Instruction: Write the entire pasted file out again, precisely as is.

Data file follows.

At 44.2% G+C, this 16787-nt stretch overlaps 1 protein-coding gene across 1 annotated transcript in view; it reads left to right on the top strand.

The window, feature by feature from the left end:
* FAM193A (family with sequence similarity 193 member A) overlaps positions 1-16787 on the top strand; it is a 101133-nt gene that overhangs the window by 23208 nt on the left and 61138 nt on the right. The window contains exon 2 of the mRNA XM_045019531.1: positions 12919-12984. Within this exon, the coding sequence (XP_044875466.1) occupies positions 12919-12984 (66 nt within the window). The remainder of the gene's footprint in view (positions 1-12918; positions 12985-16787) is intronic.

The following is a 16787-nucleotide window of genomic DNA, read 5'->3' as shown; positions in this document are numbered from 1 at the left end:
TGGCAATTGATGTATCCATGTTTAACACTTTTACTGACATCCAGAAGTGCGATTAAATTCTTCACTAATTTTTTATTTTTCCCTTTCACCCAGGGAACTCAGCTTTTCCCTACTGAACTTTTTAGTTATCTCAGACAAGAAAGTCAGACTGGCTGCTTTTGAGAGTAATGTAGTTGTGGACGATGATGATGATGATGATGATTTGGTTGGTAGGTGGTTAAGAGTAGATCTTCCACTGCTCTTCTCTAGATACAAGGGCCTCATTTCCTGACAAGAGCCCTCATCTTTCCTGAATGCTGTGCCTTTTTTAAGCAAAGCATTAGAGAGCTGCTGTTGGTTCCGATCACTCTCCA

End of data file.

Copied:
At 44.2% G+C, this 16787-nt stretch overlaps 1 protein-coding gene across 1 annotated transcript in view; it reads left to right on the top strand.

The window, feature by feature from the left end:
* FAM193A (family with sequence similarity 193 member A) overlaps positions 1-16787 on the top strand; it is a 101133-nt gene that overhangs the window by 23208 nt on the left and 61138 nt on the right. The window contains exon 2 of the mRNA XM_045019531.1: positions 12919-12984. Within this exon, the coding sequence (XP_044875466.1) occupies positions 12919-12984 (66 nt within the window). The remainder of the gene's footprint in view (positions 1-12918; positions 12985-16787) is intronic.

The following is a 16787-nucleotide window of genomic DNA, read 5'->3' as shown; positions in this document are numbered from 1 at the left end:
TGGCAATTGATGTATCCATGTTTAACACTTTTACTGACATCCAGAAGTGCGATTAAATTCTTCACTAATTTTTTATTTTTCCCTTTCACCCAGGGAACTCAGCTTTTCCCTACTGAACTTTTTAGTTATCTCAGACAAGAAAGTCAGACTGGCTGCTTTTGAGAGTAATGTAGTTGTGGACGATGATGATGATGATGATGATTTGGTTGGTAGGTGGTTAAGAGTAGATCTTCCACTGCTCTTCTCTAGATACAAGGGCCTCATTTCCTGACAAGAGCCCTCATCTTTCCTGAATGCTGTGCCTTTTTTAAGCAAAGCATTAGAGAGCTGCTGTTGGTTCCGATCACTCTCCA